TBT: How Henry Ford and His Famous Friends Pioneered Glamping

May 23, 2024

Regular readers of this feature will remember that last week we mentioned a 15-person table used by company founder Henry Ford on his famous camping excursions as a member of “The Vagabonds.” The name was applied to a group of travelers that included Ford, inventor Thomas Edison, tire maker Harvey Firestone, and naturalist John Burroughs. President Warren Harding even gained membership in the group’s later years. Their cozy summer venturing as possibly the most recognizable foursome of Americans came to an end 100 years ago this summer. 

The idea for the Nature Club, as it was known early on, started in 1915 with Thomas Edison, who acted as unofficial group leader. Ford then recruited Burroughs, whom he had won over with the gift of a Model T two years earlier after Burroughs expressed his dismay over the perceived encroachment of automobiles on pristine nature

In much the same way they approached their individual pursuits, the men thought of camping differently, with the comforts of home not left behind. Long before “glamping” came into existence, the amenities for the Vagabonds’ outings included a customized kitchen camping car with a gasoline cooking stove and built-in icebox. Also, a converted truck was equipped with compartments for tents, cots, chairs, electric lights, and a large folding table. 

The destinations of these jaunts were primarily locales on the East Coast of the U.S. – including a stop at President Calvin Coolidge’s Vermont home – but also included northern Michigan and the Everglades in Florida. The adventures were said to have brought out the boy-like nature of Henry Ford, who frequently sought to run races and climb trees, though his adult side reemerged as he helped to make an array of mechanical repairs for the troop and for others.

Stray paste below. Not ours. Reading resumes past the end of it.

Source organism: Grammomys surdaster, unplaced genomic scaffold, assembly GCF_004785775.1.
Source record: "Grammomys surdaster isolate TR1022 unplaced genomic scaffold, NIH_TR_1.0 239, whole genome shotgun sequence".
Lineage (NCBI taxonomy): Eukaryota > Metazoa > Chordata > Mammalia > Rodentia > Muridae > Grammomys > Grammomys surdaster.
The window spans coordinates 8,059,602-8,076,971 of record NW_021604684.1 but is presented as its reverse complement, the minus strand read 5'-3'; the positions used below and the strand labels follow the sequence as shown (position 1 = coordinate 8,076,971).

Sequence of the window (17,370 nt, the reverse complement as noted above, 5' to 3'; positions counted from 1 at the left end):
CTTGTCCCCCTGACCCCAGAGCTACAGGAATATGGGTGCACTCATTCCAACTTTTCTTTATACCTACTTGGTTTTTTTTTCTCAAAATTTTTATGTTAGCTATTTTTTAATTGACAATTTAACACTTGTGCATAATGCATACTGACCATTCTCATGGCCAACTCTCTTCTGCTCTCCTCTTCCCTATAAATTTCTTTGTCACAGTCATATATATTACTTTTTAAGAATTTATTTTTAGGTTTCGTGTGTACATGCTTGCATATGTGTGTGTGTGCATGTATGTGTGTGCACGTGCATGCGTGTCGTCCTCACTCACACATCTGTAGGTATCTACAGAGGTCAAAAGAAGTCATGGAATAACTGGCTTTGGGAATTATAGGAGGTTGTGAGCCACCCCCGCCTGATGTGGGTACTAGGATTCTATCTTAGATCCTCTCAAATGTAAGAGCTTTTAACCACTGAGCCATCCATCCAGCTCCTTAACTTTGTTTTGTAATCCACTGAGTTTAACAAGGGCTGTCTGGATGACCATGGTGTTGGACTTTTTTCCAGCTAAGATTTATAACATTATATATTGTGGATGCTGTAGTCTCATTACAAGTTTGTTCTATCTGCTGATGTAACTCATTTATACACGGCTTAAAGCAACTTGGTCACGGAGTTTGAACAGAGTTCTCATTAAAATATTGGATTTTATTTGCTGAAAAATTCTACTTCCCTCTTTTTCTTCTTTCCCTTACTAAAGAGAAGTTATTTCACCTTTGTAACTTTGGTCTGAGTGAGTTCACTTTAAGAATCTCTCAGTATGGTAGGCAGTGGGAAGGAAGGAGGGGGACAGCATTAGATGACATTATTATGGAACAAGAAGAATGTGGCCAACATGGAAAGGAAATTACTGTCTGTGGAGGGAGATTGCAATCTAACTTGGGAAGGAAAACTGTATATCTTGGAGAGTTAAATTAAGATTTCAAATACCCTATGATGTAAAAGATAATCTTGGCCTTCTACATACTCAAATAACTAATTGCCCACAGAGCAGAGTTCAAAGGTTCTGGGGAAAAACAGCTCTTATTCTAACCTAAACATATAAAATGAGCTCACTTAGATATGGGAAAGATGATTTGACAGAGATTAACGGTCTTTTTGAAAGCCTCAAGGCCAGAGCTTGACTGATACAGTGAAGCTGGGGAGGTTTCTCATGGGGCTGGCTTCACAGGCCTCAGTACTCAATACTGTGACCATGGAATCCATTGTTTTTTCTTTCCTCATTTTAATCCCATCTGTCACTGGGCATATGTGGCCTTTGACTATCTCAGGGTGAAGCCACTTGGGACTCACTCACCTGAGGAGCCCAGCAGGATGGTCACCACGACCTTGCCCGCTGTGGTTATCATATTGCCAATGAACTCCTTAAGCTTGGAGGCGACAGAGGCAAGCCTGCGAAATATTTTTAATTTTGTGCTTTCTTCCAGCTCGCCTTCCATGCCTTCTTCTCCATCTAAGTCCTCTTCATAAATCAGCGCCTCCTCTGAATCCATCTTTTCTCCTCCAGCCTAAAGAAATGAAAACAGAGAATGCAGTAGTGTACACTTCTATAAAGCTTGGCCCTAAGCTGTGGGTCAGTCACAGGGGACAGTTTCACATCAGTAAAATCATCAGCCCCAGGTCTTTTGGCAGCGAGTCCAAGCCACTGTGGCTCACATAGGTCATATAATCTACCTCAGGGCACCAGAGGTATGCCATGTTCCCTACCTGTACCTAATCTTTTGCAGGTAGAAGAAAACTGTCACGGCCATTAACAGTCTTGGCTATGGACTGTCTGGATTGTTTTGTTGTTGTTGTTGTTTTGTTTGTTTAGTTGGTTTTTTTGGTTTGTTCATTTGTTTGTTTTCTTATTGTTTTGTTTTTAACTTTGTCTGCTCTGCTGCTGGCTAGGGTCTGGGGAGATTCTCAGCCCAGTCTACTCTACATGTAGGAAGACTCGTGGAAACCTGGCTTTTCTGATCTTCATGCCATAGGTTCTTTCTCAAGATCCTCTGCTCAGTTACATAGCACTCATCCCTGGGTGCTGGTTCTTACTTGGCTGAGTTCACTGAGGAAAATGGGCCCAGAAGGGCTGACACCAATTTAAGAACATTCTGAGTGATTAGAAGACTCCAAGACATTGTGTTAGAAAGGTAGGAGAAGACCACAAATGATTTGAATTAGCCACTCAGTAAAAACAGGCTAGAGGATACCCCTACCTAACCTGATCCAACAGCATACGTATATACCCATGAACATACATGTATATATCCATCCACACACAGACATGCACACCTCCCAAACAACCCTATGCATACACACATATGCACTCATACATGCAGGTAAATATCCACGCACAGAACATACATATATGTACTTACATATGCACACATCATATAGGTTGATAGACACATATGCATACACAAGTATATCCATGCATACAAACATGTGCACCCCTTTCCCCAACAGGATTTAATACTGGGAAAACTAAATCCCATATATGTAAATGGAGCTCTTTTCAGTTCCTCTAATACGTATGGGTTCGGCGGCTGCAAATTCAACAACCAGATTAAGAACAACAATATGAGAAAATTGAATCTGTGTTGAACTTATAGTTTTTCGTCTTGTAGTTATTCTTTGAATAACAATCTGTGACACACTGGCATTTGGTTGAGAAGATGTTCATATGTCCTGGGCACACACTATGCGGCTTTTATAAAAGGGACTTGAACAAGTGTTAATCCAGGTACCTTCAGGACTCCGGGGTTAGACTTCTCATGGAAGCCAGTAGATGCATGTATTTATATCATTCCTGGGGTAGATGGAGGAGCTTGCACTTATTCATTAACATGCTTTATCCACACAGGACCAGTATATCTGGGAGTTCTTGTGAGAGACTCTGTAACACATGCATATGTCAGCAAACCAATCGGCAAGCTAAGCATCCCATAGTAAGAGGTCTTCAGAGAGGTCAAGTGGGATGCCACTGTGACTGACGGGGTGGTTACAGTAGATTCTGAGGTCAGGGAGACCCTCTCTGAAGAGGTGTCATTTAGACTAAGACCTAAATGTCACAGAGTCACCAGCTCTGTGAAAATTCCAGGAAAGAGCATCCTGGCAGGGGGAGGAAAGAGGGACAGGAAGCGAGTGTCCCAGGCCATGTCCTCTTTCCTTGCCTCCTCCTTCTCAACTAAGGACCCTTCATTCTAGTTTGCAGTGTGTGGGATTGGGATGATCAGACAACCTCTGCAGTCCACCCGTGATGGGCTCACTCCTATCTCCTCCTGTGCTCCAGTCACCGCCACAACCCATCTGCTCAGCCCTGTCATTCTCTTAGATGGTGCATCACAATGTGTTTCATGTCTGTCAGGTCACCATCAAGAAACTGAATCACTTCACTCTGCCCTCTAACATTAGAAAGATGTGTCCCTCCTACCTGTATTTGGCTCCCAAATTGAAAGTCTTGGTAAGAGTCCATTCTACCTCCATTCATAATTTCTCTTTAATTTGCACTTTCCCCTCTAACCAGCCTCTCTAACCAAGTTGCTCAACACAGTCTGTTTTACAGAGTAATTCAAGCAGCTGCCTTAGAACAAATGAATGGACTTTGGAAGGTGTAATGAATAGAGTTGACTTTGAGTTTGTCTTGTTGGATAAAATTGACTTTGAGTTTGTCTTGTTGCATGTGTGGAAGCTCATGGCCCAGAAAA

‘A traveling circus’

The Vagabonds’ entourage for their journeys, which spanned from 1915 until 1924, included household staff members and company photographers. By 1921, the traveling party had grown to include the men’s wives. The caravan totaled 50 vehicles at one point, including several passenger cars and other vehicles. Given the lengthy motorcade and the fact that Henry Ford and Co. were some of the most well-known people of that era, it’s no surprise their trips were short-lived due to the public fanfare they generated. 

The group went nearly unnoticed, however, in their early ventures – even by a farmer who used his Model T to rescue the Vagabonds’ Lincoln from being stuck in the mud – until a news reporter happened upon the group while it was stationed in a remote area of the Adirondacks. From then on, “We became a kind of traveling circus and it became tiresome to be utterly without privacy,” Firestone was quoted as saying.

The final voyage

For the group’s final expeditions in 1924, Ford first led a spring tour of his company’s properties in Michigan’s Upper Peninsula via train. He later hosted the group at his Wayside Inn, a Massachusetts tavern built in 1686 and frequented by travelers along the Old Boston Post Road, which he had purchased a year earlier. The troupe traveled through New England to meet with President Calvin Coolidge in Vermont, but the attention that followed their every move became too much and the surviving camping mates – Burroughs had died in 1921 – disbanded. 

As summer approaches, it’s a good time to reflect on the Vagabonds and their travels. Ford’s products have long exhibited their spirit for outdoor adventure. Tell us about some of the places you’ve taken your Ford-built vehicles camping or where you plan to go this summer in the comments!

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